On Wednesday evening, Jessica brought a lawyer, Maya Whitmeyer, to the hospital. Rashad was exhausted, but still managed to tell “every detail” of what happened to him at Jerry’s. Maya was confident that it would be an “open-and-shut” case, but Rashad found that difficult to believe. Rashad told Maya and Jessica that Katie Lansing visited and offered to testify, which pleased Maya. On Thursday morning Rashad wakes up to the news that he is okay to leave the hospital, and he is thrilled. However, he soon realizes that the only clothes he has are the ones he was wearing on Friday, which are smeared with dirt and his blood.
Rashad’s dirt- and blood-smeared clothes symbolize the fact that what happened to him at Jerry’s will continue to haunt him for the rest of his life. Although he can now leave hospital and return to a sense of normality, he will never be able to undo or forget what happened––it will be part of him forever.
Clarissa enters and checks Rashad’s vitals one last time. She is happy to hear that he is going home. She asks if he ever finished his drawing, and is extremely impressed by the final product. Clarissa comments on the fact that Rashad gave the figure being beaten a face, and Rashad replies: “He deserves a face.” Rashad texts his friends, who tell him about Quinn and Guzzo’s fight at basketball practice. English says: “School is intense. Everybody’s picked a side.”
There is a notable difference in the way Rashad processes the incident at Jerry’s versus what has been happening in school. Whereas school is divided, with everyone taking a side, Rashad’s reaction is far more calm and reflective.
Rashad is sad not to see Mrs. Fitzgerald again before leaving the hospital, but he is also desperate to leave. As Rashad and his parents drive home, there is a tense silence in the car. At home, Rashad searches #RashadIsAbsentAgainToday and is shocked by the volume of posts it returns. He sees videos of people defending him, and a picture of an unknown person wearing a t-shirt that says “I’M MARCHING… ARE YOU?” He also sees hundreds of pictures of himself, some in his normal clothes and some in his ROTC uniform. In the comments, people debate whether or not he looks like someone who would rob a store.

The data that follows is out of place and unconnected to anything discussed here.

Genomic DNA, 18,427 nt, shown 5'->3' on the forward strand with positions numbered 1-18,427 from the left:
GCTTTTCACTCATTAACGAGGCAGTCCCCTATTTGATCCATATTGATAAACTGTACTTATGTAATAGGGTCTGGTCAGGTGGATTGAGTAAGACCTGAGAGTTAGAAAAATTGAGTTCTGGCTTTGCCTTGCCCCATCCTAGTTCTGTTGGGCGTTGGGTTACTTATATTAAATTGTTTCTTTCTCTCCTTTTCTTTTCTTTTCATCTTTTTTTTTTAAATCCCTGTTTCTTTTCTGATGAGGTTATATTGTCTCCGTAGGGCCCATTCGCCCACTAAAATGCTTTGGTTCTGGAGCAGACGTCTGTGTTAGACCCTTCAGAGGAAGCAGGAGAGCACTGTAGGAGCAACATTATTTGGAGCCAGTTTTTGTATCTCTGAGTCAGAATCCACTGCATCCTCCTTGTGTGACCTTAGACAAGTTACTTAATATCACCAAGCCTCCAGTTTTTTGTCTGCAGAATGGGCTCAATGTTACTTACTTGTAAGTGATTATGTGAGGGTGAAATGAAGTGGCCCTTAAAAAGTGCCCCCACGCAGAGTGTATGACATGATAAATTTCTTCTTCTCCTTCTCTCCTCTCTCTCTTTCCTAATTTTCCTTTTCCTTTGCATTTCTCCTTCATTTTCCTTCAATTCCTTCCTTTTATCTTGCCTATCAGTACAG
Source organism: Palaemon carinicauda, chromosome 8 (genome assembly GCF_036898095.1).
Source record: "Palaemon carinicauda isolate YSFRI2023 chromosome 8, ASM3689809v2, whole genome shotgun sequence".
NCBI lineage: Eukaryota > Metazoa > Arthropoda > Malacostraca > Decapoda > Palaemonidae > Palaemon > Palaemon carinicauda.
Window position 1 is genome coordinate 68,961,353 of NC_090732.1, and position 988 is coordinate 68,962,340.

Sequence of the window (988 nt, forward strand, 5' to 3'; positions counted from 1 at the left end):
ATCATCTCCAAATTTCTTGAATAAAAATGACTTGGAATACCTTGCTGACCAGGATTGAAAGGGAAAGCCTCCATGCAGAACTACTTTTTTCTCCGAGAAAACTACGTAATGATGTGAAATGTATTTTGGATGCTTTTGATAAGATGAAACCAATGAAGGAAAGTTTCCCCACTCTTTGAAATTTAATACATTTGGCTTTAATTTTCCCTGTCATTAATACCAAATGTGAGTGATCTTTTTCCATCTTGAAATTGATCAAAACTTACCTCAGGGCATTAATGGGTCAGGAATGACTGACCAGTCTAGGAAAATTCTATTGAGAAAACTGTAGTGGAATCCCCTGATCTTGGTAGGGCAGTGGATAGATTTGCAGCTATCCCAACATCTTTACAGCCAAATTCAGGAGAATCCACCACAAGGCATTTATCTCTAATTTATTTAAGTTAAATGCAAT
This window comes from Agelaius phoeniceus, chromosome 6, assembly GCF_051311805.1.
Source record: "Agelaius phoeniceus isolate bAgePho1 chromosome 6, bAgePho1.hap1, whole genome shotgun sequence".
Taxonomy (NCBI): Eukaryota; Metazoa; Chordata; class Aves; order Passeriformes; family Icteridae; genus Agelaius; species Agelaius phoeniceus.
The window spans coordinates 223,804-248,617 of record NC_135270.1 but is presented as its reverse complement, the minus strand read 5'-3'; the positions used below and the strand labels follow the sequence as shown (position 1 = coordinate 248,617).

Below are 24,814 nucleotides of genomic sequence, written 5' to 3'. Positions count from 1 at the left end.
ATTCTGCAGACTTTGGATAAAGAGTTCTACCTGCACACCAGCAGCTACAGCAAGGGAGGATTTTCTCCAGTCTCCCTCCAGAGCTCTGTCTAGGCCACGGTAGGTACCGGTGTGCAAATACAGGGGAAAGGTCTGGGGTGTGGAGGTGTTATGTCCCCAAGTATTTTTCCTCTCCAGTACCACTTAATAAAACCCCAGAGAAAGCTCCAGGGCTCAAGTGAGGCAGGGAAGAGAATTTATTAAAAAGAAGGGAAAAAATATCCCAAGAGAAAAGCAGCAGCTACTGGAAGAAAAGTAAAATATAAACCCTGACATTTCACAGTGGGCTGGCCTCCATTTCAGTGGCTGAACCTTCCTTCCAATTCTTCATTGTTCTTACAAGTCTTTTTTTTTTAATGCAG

Against his will, Rashad has become not only a public figure, but a symbol. People in Springfield and beyond look to his case as an incident that proves their existing views to be correct––whatever those views may be. To some people, Rashad is a “thug,” while to others he is an upstanding, ideal young man, and to others he is simply a normal, innocent boy caught in the wrong place at the wrong time.
After seeing a comment about David’s shooting of Darnell Shackleford, Rashad decides to look up Darnell. Seeing pictures of Darnell in his wheelchair, he realizes that he is marching for Darnell as much as himself. Later that night, English, Shannon, Carlos, and Spoony come over, and Jessica orders Mother’s Pizza. The boys explain what has been happening at school in Rashad’s absence. English tells Rashad about the argument he had with Quinn at basketball practice, and then explains how he and Quinn decided to name their new play after Rashad.
Rashad may be right in the spotlight, but instead of becoming self-centered or egotistical, he is more determined than ever to think of others. He is painfully aware that he is not the only victim of racist police brutality, and thus vows to fight on behalf of all black people––and particularly the man who was shot by his own father.
Rashad tells Carlos that he knows it was him who did the graffiti outside school. Carlos denies it with a smile. Spoony begins discussing the protest; when Rashad expresses concern about his friends missing basketball practice, they respond that it’s unimportant. English notes that the protest has spread far beyond Springfield Central High, and Jessica adds that Pastor Johnson will be coming with a group of people. Rashad wonders if David will come. Spoony suggested doing a die-in at the march, explaining that this involves lying down on the ground as form of protest. This makes both Rashad and Jessica nervous. Spoony then reveals a plan to read out a list of black people killed by the police.
Although there is a sense of excitement surrounding the protest, this is undercut with anxiety, particularly for Rashad and Jessica. All forms of activism carry some level of risk, and for black people, the risks associated with protesting are particularly severe. Marches are always accompanied by a heavy police presence, and it thus takes a significant amount of courage for Rashad to participate, given what happened to him so recently at Jerry’s.